152.29: Capri: A small rocky island opposite the peninsula of Sorrento, south of Naples, famous for its picturesque scenery, sunny climate, luxurious vegetation, history and touristic appeal. The name is stressed on the first syllable.

152.31: Gardone on Lake Garda: A tourist town on the west shore of the picturesque Lake Garda, Italy’s largest lake, on the Lombardy-Veneto border.

152.32-33: Aksakov reverently pointed out Goethe’s and d’Annunzio’s marble footprints: Goethe stayed on the Lake of Garda, at Torbole, in 1786. Poet, novelist and playwright Gabriele d’Annunzio (1863-1938) died at the Vittoriale degli Italiani in Gardone di Sopra, where his villa is now part of the garden and memorial complex.

Cf. 171.13-16: “He struggled to keep back his tears, while AAA blew his fat red nose, when shown the peasant-bare footprint of Tolstoy preserved in the clay of a motor court in Utah.” MOTIF: footprints.

152.34-153.01: above Leman Lake (where Karamzin and Count Tolstoy had roamed): French name for Lake Geneva.“Nikolay Karamzin (1766-1826) . . . a reformer of language and . . . the historian of Russia. Karamzin’s Letters of a Russian Traveler (1792), an account of a trip he took through western Europe, had a tremendous impact on the . . . generation” preceding Pushkin (EO 3.143). When settled in Montreux, on the banks of Lake Geneva, in the 1960s and 1970s, Nabokov often noted other Russians who had traveled in the area: “Zhukovski, Tolstoy, Gogol, Tyutchev . . . ” (interview with Dieter E. Zimmer, from TS, VNA).

153.03: Both girls had scarlet fever in Cannes: As idle images flood through Van’s mind, in 1901, he thinks of “Lucette, and, by further mechanical association, a depraved little girl called Lisette, in Cannes” (471.08-09).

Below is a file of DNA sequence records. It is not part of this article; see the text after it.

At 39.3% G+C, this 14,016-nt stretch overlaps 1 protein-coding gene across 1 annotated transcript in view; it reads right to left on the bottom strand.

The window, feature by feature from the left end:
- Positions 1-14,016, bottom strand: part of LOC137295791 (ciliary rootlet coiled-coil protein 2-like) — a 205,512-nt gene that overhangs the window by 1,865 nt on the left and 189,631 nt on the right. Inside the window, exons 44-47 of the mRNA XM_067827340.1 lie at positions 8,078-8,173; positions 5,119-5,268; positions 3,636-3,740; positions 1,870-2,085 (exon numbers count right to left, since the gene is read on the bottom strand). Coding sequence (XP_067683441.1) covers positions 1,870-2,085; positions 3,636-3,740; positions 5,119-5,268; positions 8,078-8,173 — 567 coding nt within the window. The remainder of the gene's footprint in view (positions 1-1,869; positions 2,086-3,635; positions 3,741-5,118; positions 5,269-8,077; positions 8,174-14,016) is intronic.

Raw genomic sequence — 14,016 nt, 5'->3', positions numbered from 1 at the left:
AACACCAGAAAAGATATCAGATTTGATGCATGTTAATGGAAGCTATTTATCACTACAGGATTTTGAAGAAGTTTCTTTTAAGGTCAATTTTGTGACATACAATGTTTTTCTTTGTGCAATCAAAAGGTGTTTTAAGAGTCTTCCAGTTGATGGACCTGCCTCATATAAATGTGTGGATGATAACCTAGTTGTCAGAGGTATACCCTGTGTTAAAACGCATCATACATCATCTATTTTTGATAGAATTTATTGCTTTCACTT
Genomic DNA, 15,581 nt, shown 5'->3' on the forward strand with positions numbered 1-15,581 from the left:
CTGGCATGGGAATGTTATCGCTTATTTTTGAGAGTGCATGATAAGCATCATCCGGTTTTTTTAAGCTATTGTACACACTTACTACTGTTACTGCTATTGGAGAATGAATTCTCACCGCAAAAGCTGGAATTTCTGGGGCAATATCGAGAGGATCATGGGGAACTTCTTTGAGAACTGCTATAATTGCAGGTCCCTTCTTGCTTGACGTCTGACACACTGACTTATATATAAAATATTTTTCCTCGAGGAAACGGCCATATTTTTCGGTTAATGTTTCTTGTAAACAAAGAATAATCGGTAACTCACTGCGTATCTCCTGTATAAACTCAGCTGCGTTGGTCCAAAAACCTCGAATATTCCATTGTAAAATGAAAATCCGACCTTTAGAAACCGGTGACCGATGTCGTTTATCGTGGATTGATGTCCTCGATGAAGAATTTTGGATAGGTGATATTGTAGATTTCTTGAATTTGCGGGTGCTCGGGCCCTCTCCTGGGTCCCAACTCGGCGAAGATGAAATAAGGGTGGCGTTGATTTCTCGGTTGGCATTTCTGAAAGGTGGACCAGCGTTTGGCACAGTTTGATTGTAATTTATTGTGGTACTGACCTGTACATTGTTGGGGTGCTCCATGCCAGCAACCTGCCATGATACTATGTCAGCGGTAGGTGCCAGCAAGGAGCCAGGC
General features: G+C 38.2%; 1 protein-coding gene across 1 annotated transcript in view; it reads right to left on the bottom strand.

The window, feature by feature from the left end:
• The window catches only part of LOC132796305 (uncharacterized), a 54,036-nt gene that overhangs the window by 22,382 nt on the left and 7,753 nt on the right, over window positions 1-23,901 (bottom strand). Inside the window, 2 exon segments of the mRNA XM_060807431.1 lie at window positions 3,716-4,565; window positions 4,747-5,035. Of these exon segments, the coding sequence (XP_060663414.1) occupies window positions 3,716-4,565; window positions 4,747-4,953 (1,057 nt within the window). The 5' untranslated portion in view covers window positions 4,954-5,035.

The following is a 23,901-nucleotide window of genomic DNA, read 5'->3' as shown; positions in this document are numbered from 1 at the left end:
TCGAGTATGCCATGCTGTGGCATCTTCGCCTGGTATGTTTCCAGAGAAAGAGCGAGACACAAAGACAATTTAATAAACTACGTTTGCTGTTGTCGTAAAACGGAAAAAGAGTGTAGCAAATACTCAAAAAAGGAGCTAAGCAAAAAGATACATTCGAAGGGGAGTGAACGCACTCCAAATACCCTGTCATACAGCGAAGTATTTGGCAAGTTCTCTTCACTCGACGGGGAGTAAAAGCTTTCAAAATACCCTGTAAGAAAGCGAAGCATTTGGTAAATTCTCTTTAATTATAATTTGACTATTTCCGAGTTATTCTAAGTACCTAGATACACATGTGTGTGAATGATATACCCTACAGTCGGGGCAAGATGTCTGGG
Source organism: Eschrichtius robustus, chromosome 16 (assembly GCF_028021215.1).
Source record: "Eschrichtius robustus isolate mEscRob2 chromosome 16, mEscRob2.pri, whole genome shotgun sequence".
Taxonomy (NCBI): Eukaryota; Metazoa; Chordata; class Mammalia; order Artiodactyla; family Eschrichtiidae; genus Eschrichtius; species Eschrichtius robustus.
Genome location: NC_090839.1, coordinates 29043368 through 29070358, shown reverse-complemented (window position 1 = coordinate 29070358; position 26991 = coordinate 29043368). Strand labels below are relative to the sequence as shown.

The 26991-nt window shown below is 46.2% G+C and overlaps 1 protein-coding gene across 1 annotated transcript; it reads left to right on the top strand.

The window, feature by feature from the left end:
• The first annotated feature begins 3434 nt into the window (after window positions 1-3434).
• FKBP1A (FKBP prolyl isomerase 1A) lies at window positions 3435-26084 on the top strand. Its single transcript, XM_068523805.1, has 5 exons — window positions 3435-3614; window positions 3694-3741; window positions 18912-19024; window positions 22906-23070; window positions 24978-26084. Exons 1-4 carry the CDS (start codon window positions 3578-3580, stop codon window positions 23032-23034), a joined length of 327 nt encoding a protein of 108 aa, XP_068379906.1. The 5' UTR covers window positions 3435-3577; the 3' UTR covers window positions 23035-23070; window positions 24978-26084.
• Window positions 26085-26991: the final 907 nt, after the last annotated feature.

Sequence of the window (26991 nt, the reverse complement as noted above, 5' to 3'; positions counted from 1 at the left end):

153.04: her Grandee: See 151.25-26n.

153.06-08: Riviera road . . . rented victories that both remembered were green, with green-harnessed horses: Cf. Lucette “jumping out of a green calèche and up into the Ausonian Express that had brought me to Nice” (461.31-33).

153.15: the quay of a Swiss town: In Ada 1968, originally “the quay of Montreux or Vevey,” before revision to “the lakeside of a Swiss town.” Note that the Swiss setting and the discussion of various means of transport prefigures Part 4 of Ada, Van’s Texture of Time, mentally composed during a car trip through Switzerland.

153.17-22: that maze of the past . . . viaduct. . . tackling . . . problems of space and time: Cf. 340.34-341.02: “our annals lagged by about half a century behind Terra’s along the bridges of time, but overtook some of its underwater currents.”

153.22-25: problems of space and time . . . I am because I die: MOTIF: time.

153.23: space as time: Cf. 357.09-10: “the naked sea, not seen but heard as a panting space separated from time.”

153.23: time as space: A notion that Van will particularly challenge in Part 4, “The Texture of Time”: see especially 538-39.

153.24: tragic triumph: Nabokov often paired these words, as for instance in variants of the title of his lecture on “The Trials and Tribulations of Russian Literature.”